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Bag

1600-1650 (made)
Artist/Maker
Place Of Origin

Many decorative early 17th century bags survive, but it is not entirely certain how they were used and worn. They are too delicate and elaborate to serve as receptacles for money carried on one’s person on a daily basis. Few commercial exchanges in the early 17th century required cash, and most household shopping was done by servants. However, they were used as a form of gift-wrapping for the presents of coin that were offered as a New Year’s gifts to the monarch.

These embroidered bags may also be the ‘sweet bags’ frequently listed in inventories and offered as gifts. These held perfumed powder or dried flowers and herbs, and were perhaps applied to the nose like a pomander when necessary.

The pattern of flowers and fruits is typical of English embroidery designs in the early 17th century. Embroidery pattern books of the period feature a range of flowers and fruits, inspired by illustrated botanical books and herbals.


object details
Categories
Object Type
Materials and Techniques
Linen, silk, silver & silver-gilt threads, silk thread; hand sewn, hand embroidered, hand plaited
Brief Description
Bag of embroidered canvas, 1600-1650, English; silk on silver ground, plaited silk strings
Physical Description
A flat square bag of linen couched with silver thread and worked in tent stitch with coloured silks in a floral pattern. It is lined with pink silk taffeta and has a drawstring of plaited blue and pink silk with silver-gilt finials.
Dimensions
  • Height: 8.7cm (approx)
  • Base diameter: 17.5cm (approx)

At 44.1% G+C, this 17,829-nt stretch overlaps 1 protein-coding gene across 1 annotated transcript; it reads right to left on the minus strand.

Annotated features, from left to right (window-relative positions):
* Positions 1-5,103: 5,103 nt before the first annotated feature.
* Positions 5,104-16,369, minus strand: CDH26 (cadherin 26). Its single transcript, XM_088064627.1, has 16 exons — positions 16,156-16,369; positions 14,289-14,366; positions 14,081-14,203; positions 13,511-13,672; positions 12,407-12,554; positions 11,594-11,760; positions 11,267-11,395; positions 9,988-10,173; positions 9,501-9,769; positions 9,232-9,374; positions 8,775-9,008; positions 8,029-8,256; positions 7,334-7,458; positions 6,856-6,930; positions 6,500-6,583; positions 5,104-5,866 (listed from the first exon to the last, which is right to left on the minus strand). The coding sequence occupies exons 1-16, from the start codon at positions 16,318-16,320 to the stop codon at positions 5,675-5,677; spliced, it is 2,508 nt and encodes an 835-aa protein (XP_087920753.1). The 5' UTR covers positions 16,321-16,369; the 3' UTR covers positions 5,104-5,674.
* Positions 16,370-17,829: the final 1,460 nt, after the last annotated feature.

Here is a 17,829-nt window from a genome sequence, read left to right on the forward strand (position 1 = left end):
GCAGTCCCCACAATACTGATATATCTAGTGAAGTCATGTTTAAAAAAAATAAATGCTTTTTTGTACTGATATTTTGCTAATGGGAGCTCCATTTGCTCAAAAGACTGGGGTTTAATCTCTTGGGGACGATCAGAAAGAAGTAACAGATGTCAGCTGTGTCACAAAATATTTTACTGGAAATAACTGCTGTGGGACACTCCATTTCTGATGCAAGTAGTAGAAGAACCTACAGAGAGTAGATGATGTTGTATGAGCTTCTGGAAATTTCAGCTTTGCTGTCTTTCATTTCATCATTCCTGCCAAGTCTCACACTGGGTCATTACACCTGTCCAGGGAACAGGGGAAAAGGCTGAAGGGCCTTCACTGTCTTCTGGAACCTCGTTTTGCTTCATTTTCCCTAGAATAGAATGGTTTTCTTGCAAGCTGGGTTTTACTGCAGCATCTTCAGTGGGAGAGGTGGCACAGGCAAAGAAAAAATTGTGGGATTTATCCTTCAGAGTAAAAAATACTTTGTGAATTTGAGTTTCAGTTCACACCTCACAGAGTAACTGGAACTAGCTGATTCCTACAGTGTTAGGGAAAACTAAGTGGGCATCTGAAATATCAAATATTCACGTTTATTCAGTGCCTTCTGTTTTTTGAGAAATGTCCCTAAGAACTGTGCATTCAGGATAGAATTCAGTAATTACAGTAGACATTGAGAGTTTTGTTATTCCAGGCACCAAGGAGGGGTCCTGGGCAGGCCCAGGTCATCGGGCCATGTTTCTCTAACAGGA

Gallery Label
Bag. English; first half 17th century. Linen canvas embroidered with silver-gilt and silver thread and silk in tent and plaited braid stitches with laid work.
Subjects depicted
Summary
Many decorative early 17th century bags survive, but it is not entirely certain how they were used and worn. They are too delicate and elaborate to serve as receptacles for money carried on one’s person on a daily basis. Few commercial exchanges in the early 17th century required cash, and most household shopping was done by servants. However, they were used as a form of gift-wrapping for the presents of coin that were offered as a New Year’s gifts to the monarch.



These embroidered bags may also be the ‘sweet bags’ frequently listed in inventories and offered as gifts. These held perfumed powder or dried flowers and herbs, and were perhaps applied to the nose like a pomander when necessary.



The pattern of flowers and fruits is typical of English embroidery designs in the early 17th century. Embroidery pattern books of the period feature a range of flowers and fruits, inspired by illustrated botanical books and herbals.
Bibliographic Reference
John Lea Nevinson, Catalogue of English Domestic Embroidery of the Sixteenth & Seventeenth Centuries, Victoria and Albert Museum, Department of Textiles, London: HMSO, 1938, p.98
Collection
Accession Number
555-1893

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record createdJuly 8, 2008
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